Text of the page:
Bottom Line: We project that it is both cost-saving and more effective to scan intermediate-risk patients for CAC and to treat those with CAC≥1, compared to treatment based on established risk-assessment guidelines.Treating patients with CAC≥100 is also preferred to existing guidelines when we account for statin side effects and the disutility of statin use.Compared to the alternatives we assessed, CAC testing is both effective and cost saving as a risk-stratification tool, particularly if there are adverse effects of long-term statin use.

View Article: PubMed Central - PubMed

Affiliation: Johns Hopkins Bloomberg School of Public Health, Department of Health Policy and Management, Baltimore, Maryland, United States of America.

ABSTRACT

Background: The Multi-Ethnic Study of Atherosclerosis (MESA) showed that the addition of coronary artery calcium (CAC) to traditional risk factors improves risk classification, particularly in intermediate risk asymptomatic patients with LDL cholesterol levels <160 mg/dL. However, the cost-effectiveness of incorporating CAC into treatment decision rules has yet to be clearly delineated.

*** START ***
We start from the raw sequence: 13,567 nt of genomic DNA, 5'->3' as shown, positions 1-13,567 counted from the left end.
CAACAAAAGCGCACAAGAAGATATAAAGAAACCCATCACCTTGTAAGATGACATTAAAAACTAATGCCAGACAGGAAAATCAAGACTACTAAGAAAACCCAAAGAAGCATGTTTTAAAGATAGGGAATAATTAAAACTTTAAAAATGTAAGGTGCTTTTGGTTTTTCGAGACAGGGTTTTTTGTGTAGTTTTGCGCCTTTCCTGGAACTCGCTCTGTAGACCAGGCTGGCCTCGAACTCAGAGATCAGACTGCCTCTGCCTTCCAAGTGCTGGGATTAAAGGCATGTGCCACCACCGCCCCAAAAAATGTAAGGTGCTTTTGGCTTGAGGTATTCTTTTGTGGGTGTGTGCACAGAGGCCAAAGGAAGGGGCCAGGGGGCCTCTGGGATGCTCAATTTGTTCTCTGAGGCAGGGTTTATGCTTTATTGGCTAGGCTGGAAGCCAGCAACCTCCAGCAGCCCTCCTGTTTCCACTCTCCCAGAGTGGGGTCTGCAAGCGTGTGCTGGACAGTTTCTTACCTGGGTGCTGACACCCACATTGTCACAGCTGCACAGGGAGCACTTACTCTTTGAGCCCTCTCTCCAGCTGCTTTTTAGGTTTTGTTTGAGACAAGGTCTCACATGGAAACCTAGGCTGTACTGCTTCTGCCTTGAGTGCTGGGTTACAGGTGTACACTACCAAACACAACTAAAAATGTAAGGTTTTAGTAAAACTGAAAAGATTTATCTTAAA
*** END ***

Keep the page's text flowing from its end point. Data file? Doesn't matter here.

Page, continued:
Objective: To model the cost-effectiveness of CAC for cardiovascular risk stratification in asymptomatic, intermediate risk patients not taking a statin. Treatment based on CAC was compared to (1) treatment of all intermediate-risk patients, and (2) treatment on the basis of United States guidelines.

Methods: We developed a Markov model of first coronary heart disease (CHD) and cardiovascular disease (CVD) events. We modeled statin treatment in intermediate risk patients with CAC≥1 and CAC≥100, with different intensities of statins based on the CAC score. We compared these CAC-based treatment strategies to a "treat all" strategy and to treatment according to the Adult Treatment Panel III (ATP III) guidelines. Clinical and economic outcomes were modeled over both five- and ten-year time horizons. Outcomes consisted of CHD and CVD events and Quality-Adjusted Life Years (QALYs). Sensitivity analyses considered the effect of higher event rates, different CAC and statin costs, indirect costs, and re-scanning patients with incidentalomas.

Results: We project that it is both cost-saving and more effective to scan intermediate-risk patients for CAC and to treat those with CAC≥1, compared to treatment based on established risk-assessment guidelines. Treating patients with CAC≥100 is also preferred to existing guidelines when we account for statin side effects and the disutility of statin use.

Conclusion: Compared to the alternatives we assessed, CAC testing is both effective and cost saving as a risk-stratification tool, particularly if there are adverse effects of long-term statin use. CAC may enable providers to better tailor preventive therapy to patients' risks of CVD.

No MeSH data available.


Related in: MedlinePlus